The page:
Redstone firefighter Sandy Boyd’s retirement luncheon was scheduled April 27, 2011, at the Firehouse Pub.
But the weather had other ideas.
The tornado sirens sent everybody to the basement. Boyd and the other firefighters stood outside and watched the ominous clouds while the civilians huddled in the stairwell.
“It was scary,” Crissy Boyd, the honoree’s daughter-in-law, said. “I’ve never been so scared in my life.”
Boyd’s retirement luncheon was underway and the guests had just about finished eating when the first tornado siren sounded at about 11:30 a.m. or noon.
“We all had to go downstairs,” Boyd recalled. She confirmed, laughing, that the firefighters were outside watching the storm while the civilians were underneath the stairwell.
“After we got an all-clear, we rushed through the ceremony and then everybody left,” she said. “And it wasn’t much longer after that I went back to the office and I left early and went home. Technically that was my last day at work.”
But her service as a firefighter wasn’t over. Her home in East Limestone wasn’t damaged but her community was. She and her fellow firefighter husband, Joey, spent the next week working at the East Limestone Volunteer Fire Department.
“We helped our community. We had to do search and rescue. Our neighborhood, our community, was destroyed tremendously,” she said.
Boyd, 55, has been a member of the East Limestone Volunteer Fire Department for 42 years. Joey is the chief. Boyd became Redstone’s first trained female firefighter when she arrived in 1991 from the Athens Fire Department. She retired from Redstone with 20 years of service.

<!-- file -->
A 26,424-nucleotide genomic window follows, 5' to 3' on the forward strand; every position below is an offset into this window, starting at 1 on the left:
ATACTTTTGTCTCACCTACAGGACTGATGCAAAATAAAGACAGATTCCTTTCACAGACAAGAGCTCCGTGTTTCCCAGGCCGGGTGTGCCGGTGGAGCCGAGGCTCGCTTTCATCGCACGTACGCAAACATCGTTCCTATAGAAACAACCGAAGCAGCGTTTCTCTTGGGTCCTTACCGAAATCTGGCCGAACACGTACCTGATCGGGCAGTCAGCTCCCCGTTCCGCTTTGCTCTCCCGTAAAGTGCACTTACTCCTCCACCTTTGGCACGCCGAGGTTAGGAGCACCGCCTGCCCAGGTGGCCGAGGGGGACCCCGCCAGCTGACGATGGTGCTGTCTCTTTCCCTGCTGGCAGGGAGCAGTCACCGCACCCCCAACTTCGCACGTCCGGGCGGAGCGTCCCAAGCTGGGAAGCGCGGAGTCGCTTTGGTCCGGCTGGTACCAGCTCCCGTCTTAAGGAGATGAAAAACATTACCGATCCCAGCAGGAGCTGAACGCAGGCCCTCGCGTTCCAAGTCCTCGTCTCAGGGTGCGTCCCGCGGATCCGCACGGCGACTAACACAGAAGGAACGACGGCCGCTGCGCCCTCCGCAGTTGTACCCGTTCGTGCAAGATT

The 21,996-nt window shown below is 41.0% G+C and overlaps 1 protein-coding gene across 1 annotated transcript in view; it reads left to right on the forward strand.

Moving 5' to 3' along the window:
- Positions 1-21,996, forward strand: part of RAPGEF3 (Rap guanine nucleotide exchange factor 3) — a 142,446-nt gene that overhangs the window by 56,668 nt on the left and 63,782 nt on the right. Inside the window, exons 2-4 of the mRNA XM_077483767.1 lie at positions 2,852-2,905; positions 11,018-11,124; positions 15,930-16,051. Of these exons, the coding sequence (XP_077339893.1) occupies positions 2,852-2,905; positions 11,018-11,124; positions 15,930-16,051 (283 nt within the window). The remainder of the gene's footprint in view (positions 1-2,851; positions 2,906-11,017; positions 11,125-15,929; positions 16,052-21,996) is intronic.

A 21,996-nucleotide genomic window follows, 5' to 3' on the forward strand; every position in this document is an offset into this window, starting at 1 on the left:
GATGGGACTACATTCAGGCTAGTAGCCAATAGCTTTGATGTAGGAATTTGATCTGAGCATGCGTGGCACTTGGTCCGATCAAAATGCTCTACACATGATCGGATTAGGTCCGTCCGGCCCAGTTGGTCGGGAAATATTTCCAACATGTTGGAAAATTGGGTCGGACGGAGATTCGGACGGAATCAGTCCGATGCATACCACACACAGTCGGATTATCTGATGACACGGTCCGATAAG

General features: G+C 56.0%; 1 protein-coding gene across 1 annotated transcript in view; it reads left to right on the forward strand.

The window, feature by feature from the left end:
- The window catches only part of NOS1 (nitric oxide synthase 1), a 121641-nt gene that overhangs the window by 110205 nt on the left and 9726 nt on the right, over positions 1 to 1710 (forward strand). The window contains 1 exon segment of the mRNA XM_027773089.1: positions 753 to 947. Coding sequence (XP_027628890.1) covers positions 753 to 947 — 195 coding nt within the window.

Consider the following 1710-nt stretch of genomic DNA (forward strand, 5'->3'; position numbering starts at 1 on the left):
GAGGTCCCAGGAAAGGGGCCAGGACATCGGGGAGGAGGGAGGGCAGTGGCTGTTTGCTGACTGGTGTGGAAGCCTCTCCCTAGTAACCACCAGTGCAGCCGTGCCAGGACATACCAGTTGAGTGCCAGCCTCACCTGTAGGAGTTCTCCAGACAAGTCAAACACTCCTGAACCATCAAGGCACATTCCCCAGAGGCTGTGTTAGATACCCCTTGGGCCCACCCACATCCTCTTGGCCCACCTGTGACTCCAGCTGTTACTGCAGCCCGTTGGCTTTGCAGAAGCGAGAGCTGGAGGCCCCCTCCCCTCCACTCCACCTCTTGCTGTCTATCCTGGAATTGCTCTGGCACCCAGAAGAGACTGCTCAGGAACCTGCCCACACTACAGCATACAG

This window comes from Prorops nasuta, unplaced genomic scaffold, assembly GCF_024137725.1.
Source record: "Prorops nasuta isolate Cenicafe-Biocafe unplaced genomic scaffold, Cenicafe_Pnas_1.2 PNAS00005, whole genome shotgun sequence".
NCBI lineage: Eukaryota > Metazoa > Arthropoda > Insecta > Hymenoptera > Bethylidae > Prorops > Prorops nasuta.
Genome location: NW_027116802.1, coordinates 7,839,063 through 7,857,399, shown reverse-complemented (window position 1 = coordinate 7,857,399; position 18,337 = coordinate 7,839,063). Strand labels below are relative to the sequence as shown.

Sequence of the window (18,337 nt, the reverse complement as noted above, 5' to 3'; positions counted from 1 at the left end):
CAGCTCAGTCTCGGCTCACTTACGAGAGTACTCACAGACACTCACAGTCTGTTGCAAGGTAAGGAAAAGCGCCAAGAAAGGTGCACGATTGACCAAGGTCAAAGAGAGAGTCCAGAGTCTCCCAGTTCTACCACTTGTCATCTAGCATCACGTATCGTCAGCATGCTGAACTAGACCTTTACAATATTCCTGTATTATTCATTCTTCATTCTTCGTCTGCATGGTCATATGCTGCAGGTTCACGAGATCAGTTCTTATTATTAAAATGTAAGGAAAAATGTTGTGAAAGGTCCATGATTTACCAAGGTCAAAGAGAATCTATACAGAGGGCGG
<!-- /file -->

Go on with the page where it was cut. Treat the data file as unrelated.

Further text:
Redstone firefighter Terry Hamm, who plans to retire in October with 31 years of service, was off duty that day. “I just rode it out at home. I live in Monrovia,” he said. “It (the tornado) went around us. We lost power but there was no devastation there.”
He came to work the next day but his wife and son ended up staying with relatives in the Shoals because of the power outage. “The Arsenal was closed a few days. Of course our fire stations have backup generators so we were able to cook and do everything we wanted to do,” Hamm said.
“It was almost like an apocalyptic state out here. I mean it was just desolate.”
He remembers Sandy Boyd and her husband, Joey, who retired as a Redstone firefighter in June 2011 after 25 years.
“Even though she was small in stature … what’s the saying, how dynamite comes in small packages? When she first hired in, she was energetic, laughing, always willing to do her share of the workload as a fireman and willing to help out anybody that needed the fire department’s help,” Hamm said.